When he brought up his hundred half-an-hour after lunch, it banished more bad memories. Last year - now very much last year, a year put behind him - he made the first pair of his Championship career against Sussex, his fourth successive duck in all competitions. On both occasions, the bowler was James Anyon. It was Anyon again who this time was pulled through the legside to reach 99 and then pushed wide of mid on the next ball to rid himself of the leanest run of his career.

"It was tough at all times," he said. "The new ball in particular was pretty hard to face. I had to graft and dig in." The pair had not crossed his mind when he made his hundred, he said. But it had crossed his mind on nought. "I was pretty twitchy to begin with," he said.

Packing up the footballs on the dressing room balcony as he spoke was David Houghton, who was released by Derbyshire last October as part of a coaching reshuffle and who has been centrally involved in Trescothick's drive as Somerset's new batting coach.

"We were lucky to pick him up when left Derby and we have done massive amounts of work. John Pitt is also our mind coach - our sports performance coach - and these sorts of people are always vitally important, building individuals back up into the right frame of mind."

Somerset look a reliable fast bowler short of a good season, but they have played some solid cricket so far with draws against Yorkshire, seen as prospective champions by many, and the defending champions Durham. They are commandingly placed midway through this game and have already picked up the in-form Ed Joyce in the 11 overs faced by Sussex before the close.

Trescothick's accomplice in a fifth-wicket stand of 139 was Alviro Petersen, whose assertive 76 needed two let-offs - by Joyce at third slip off Jordan and by the wicketkeeper Ben Brown, who missed a low chance as Petersen sought to cut the slingy slow left-armer Ashar Zaidi.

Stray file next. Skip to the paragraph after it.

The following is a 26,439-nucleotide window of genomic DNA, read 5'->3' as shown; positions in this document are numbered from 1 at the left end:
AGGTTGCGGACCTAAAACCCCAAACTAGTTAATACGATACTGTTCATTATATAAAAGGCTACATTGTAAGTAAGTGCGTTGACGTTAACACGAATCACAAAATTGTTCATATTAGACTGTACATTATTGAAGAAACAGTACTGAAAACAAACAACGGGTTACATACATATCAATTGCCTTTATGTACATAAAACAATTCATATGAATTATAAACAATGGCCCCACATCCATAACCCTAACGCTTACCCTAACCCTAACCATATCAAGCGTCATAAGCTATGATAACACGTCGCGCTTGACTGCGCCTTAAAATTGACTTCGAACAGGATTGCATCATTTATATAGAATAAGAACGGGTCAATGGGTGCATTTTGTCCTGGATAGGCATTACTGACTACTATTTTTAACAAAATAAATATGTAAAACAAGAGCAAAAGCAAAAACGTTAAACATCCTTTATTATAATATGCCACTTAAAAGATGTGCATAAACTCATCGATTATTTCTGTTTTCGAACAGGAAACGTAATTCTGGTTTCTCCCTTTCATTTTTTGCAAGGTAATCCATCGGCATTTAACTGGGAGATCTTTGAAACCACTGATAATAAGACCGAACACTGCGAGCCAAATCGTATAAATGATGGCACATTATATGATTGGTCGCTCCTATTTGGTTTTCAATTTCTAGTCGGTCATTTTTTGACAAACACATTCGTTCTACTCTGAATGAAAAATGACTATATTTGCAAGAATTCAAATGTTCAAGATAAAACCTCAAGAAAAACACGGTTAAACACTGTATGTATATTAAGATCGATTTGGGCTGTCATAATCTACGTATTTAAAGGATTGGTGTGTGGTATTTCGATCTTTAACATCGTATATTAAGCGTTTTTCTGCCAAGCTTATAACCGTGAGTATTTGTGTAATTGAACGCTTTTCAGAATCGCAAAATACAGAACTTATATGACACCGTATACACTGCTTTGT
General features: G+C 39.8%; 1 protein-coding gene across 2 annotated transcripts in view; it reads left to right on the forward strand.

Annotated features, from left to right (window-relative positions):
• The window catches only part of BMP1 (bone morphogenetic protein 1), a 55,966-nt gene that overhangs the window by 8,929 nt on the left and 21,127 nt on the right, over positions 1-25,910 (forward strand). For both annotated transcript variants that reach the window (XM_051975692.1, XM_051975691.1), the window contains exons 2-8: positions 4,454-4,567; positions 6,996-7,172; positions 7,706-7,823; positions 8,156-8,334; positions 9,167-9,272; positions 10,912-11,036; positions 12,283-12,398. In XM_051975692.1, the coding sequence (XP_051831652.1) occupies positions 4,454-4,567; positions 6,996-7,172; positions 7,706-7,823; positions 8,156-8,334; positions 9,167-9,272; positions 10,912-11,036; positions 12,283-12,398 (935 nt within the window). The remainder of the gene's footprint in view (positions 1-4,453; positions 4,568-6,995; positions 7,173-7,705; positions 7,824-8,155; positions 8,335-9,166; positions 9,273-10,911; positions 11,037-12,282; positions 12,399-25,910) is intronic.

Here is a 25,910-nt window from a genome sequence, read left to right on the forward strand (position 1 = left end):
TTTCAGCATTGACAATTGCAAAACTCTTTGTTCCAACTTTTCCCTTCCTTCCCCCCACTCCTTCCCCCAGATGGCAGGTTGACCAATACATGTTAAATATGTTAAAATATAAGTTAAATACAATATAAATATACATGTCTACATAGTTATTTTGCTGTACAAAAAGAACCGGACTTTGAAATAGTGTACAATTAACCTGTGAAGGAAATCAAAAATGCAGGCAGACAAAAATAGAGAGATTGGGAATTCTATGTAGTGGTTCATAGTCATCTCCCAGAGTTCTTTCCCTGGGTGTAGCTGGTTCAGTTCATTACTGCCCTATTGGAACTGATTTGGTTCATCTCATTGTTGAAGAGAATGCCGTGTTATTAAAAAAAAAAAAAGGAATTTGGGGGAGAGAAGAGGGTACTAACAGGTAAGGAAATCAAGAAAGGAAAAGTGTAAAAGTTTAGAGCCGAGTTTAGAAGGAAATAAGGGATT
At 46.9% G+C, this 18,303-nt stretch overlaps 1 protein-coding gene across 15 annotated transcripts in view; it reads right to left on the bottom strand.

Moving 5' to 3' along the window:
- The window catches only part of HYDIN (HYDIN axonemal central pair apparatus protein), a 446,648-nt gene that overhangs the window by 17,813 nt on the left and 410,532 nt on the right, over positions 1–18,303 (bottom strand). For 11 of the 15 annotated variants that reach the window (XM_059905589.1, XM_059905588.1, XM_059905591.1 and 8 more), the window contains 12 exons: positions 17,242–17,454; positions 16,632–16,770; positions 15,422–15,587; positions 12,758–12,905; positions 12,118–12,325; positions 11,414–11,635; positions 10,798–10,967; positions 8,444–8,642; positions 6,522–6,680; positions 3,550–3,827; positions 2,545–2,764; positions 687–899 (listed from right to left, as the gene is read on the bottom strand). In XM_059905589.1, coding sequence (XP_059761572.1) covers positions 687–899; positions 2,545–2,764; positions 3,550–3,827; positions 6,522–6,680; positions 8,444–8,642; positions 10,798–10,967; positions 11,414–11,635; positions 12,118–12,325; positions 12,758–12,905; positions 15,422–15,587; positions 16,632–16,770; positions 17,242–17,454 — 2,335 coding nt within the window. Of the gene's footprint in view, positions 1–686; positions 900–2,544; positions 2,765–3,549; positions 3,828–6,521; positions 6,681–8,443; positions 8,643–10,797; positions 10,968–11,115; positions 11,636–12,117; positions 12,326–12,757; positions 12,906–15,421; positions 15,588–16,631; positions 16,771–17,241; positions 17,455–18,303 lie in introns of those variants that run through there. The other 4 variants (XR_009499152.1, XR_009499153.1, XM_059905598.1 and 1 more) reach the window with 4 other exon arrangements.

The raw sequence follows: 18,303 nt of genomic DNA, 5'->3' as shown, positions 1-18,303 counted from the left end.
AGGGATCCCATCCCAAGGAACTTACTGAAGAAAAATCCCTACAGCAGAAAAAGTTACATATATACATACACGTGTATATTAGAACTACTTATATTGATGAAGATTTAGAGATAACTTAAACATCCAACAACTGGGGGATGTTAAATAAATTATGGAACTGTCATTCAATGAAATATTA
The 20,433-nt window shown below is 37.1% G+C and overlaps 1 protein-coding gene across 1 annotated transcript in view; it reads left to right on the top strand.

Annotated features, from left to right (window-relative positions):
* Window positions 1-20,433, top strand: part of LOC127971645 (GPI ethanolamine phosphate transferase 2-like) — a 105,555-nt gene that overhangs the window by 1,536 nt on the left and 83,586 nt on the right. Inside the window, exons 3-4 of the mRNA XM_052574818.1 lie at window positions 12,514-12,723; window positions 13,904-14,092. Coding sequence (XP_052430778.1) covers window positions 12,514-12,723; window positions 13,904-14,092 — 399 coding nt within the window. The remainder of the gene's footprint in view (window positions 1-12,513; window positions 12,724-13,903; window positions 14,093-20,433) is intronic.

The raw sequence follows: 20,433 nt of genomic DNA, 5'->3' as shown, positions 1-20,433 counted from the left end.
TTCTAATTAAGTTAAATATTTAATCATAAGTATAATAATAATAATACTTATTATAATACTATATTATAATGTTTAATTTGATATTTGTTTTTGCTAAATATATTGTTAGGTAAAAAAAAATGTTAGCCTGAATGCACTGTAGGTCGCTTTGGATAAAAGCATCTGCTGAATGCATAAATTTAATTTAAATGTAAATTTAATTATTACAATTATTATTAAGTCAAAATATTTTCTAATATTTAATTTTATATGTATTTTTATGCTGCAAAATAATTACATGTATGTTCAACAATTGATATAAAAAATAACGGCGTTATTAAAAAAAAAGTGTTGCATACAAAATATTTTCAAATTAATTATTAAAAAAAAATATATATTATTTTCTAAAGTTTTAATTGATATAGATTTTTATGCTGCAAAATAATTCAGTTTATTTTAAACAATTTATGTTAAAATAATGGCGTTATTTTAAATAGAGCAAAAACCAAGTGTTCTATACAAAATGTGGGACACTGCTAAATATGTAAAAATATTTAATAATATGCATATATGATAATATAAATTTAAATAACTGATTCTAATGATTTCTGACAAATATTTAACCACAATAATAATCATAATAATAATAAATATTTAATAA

England are taking a cagey approach with the management of Matt Prior's Achilles problems. He is expected to return as a batsman against Lancashire at Old Trafford, returning to wicketkeeping duties the following week against Durham.

Upon Trescothick's departure, the second new ball seemed likely to bring Somerset's innings to a quick conclusion - James Hildreth received a brute from Jordan to be caught at third slip - but the use of two nightwatchmen meant that Lewis Gregory walked out at No. 11. He is a clean hitter and the knowledge that nine wickets were down did not constrain him. He added 75 in 15 overs with Johann Myburgh, playing with great gusto for 47 from 51 balls before he perished on the cover boundary, leaving Jordan with an eye-catching return.

David Hopps is the UK editor of ESPNcricinfo

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© ESPN Sports Media Ltd.

Posted by JG2704 on (April 29, 2014, 10:38 GMT)

@siltbreeze - I've made the points comparison win to draw to defeat on a number of occasions. Presuming we play the extra bowler I presume Jones drops out and everyone else moves up a place in the order? Just a thought - could there be the thinking that Nick will get called up by England and they want to give Jones a run? The side certainly looks set up for the draw 1st and a win if things go well. Reminds me a bit of England.Difference is that England have 5 days to produce a result whereas Somerset only have 4. Also I've always preferred 5 decent bowling options - ideally in England a full time spinner and 3 full time pacers and maybe a medium pacer as an all rounder. To be honest/fair - Yorks was unlikely to produce a result with an extra bowler and while they may have done vs Durham I felt Collingwood was really negative in not declaring earlier. We'll see how it goes but it certainly looks like a side built to try and finish mid table than 1 to challenge for the title

Posted by siltbreeze on (April 29, 2014, 8:23 GMT)

Great to see Tres get a century. Our batting is still pretty reliant on him - if he has a good season, we'll do alright. Agree with others that he might be better just concentrating on enjoying batting for his last season or two. I'd consider giving Hildreth the captaincy - might just reinvigorate a career that seems to be drifting.